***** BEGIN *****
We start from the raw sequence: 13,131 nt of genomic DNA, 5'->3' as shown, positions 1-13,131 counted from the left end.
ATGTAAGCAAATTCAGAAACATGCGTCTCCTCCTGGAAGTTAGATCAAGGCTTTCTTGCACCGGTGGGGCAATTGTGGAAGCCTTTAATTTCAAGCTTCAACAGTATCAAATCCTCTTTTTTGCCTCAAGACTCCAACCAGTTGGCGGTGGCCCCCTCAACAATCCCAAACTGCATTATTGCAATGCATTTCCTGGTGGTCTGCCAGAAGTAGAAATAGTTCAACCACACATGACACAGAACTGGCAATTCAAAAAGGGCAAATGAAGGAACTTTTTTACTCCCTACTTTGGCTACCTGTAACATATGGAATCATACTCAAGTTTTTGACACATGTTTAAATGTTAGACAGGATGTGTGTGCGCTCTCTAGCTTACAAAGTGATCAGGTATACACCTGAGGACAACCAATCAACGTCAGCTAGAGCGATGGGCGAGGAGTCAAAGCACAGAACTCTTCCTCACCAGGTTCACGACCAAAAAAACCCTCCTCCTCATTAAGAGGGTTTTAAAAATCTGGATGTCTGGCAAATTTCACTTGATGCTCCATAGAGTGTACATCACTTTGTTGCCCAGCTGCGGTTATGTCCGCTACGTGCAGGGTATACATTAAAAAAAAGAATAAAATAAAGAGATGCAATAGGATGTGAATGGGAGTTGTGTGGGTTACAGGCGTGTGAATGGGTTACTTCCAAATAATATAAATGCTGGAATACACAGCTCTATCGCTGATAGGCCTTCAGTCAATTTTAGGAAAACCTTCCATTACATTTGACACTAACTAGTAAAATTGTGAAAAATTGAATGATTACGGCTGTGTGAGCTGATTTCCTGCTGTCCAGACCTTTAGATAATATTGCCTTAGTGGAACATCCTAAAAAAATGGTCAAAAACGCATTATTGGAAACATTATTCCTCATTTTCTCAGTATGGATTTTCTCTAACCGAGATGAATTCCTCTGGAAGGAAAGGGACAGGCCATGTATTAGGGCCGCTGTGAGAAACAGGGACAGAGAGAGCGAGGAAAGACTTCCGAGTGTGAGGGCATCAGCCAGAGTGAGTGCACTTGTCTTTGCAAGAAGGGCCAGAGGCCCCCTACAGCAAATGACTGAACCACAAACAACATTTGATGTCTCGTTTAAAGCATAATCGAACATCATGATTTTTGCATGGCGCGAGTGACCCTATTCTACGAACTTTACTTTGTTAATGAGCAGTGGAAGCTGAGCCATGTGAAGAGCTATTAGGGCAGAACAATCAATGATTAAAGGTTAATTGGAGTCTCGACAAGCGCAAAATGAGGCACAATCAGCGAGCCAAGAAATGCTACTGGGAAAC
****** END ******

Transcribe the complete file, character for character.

We start from the raw sequence: 13,131 nt of genomic DNA, 5'->3' as shown, positions 1-13,131 counted from the left end.
ATGTAAGCAAATTCAGAAACATGCGTCTCCTCCTGGAAGTTAGATCAAGGCTTTCTTGCACCGGTGGGGCAATTGTGGAAGCCTTTAATTTCAAGCTTCAACAGTATCAAATCCTCTTTTTTGCCTCAAGACTCCAACCAGTTGGCGGTGGCCCCCTCAACAATCCCAAACTGCATTATTGCAATGCATTTCCTGGTGGTCTGCCAGAAGTAGAAATAGTTCAACCACACATGACACAGAACTGGCAATTCAAAAAGGGCAAATGAAGGAACTTTTTTACTCCCTACTTTGGCTACCTGTAACATATGGAATCATACTCAAGTTTTTGACACATGTTTAAATGTTAGACAGGATGTGTGTGCGCTCTCTAGCTTACAAAGTGATCAGGTATACACCTGAGGACAACCAATCAACGTCAGCTAGAGCGATGGGCGAGGAGTCAAAGCACAGAACTCTTCCTCACCAGGTTCACGACCAAAAAAACCCTCCTCCTCATTAAGAGGGTTTTAAAAATCTGGATGTCTGGCAAATTTCACTTGATGCTCCATAGAGTGTACATCACTTTGTTGCCCAGCTGCGGTTATGTCCGCTACGTGCAGGGTATACATTAAAAAAAAGAATAAAATAAAGAGATGCAATAGGATGTGAATGGGAGTTGTGTGGGTTACAGGCGTGTGAATGGGTTACTTCCAAATAATATAAATGCTGGAATACACAGCTCTATCGCTGATAGGCCTTCAGTCAATTTTAGGAAAACCTTCCATTACATTTGACACTAACTAGTAAAATTGTGAAAAATTGAATGATTACGGCTGTGTGAGCTGATTTCCTGCTGTCCAGACCTTTAGATAATATTGCCTTAGTGGAACATCCTAAAAAAATGGTCAAAAACGCATTATTGGAAACATTATTCCTCATTTTCTCAGTATGGATTTTCTCTAACCGAGATGAATTCCTCTGGAAGGAAAGGGACAGGCCATGTATTAGGGCCGCTGTGAGAAACAGGGACAGAGAGAGCGAGGAAAGACTTCCGAGTGTGAGGGCATCAGCCAGAGTGAGTGCACTTGTCTTTGCAAGAAGGGCCAGAGGCCCCCTACAGCAAATGACTGAACCACAAACAACATTTGATGTCTCGTTTAAAGCATAATCGAACATCATGATTTTTGCATGGCGCGAGTGACCCTATTCTACGAACTTTACTTTGTTAATGAGCAGTGGAAGCTGAGCCATGTGAAGAGCTATTAGGGCAGAACAATCAATGATTAAAGGTTAATTGGAGTCTCGACAAGCGCAAAATGAGGCACAATCAGCGAGCCAAGAAATGCTACTGGGAAAC